That's a lot of Raptor engines.
It's no secret that SpaceX's Starship Super Heavy Booster will be an absolute beast.
The rocket stage, meant to launch the also-huge Starship spacecraft into orbit, will be sporting an outrageous number of individual rocket engines — 29 to be exact — making it one of the biggest rocket boosters in history.
A photo shared by SpaceX CEO Elon Musk today on Twitter shows the sheer scale of the operation — and how far the space company has come in building the first flight- and orbit-worthy prototype.
"Completing feed system for 29 Raptor rocket engines on Super Heavy Booster," Musk wrote in the caption.
Completing feed system for 29 Raptor rocket engines on Super Heavy Booster pic.twitter.com/uARWx2HYTr
— Elon Musk (@elonmusk) July 29, 2021
Series of Tubes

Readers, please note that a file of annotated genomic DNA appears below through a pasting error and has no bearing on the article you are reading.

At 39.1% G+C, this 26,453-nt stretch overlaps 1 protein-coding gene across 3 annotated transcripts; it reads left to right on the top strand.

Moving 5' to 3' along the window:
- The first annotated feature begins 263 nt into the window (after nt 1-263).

Rocket enthusiast Scott Manley chimed in in response to the image.
Musk also noted that the image showed "just the primary fuel lines! The maze of secondary plumbing and wiring is our greatest concern."
The image also shows the massive scale at which SpaceX is operating. Twitter users were able to identify 23 employees working in tandem on the maze of pipes.
The news comes after SpaceX test fired an early Super Heavy booster prototype, dubbed Booster 3, for the first time at its testing facilities in South Texas earlier this month. The massive cylinder of stainless steel ignited just three Raptor engines as part of a brief "static fire" test.
Now, Musk says he's ready to scale up hot fire testing.
"Depending on progress with Booster 4, we might try a 9 engine firing on Booster 3," he wrote in a tweet at the time.
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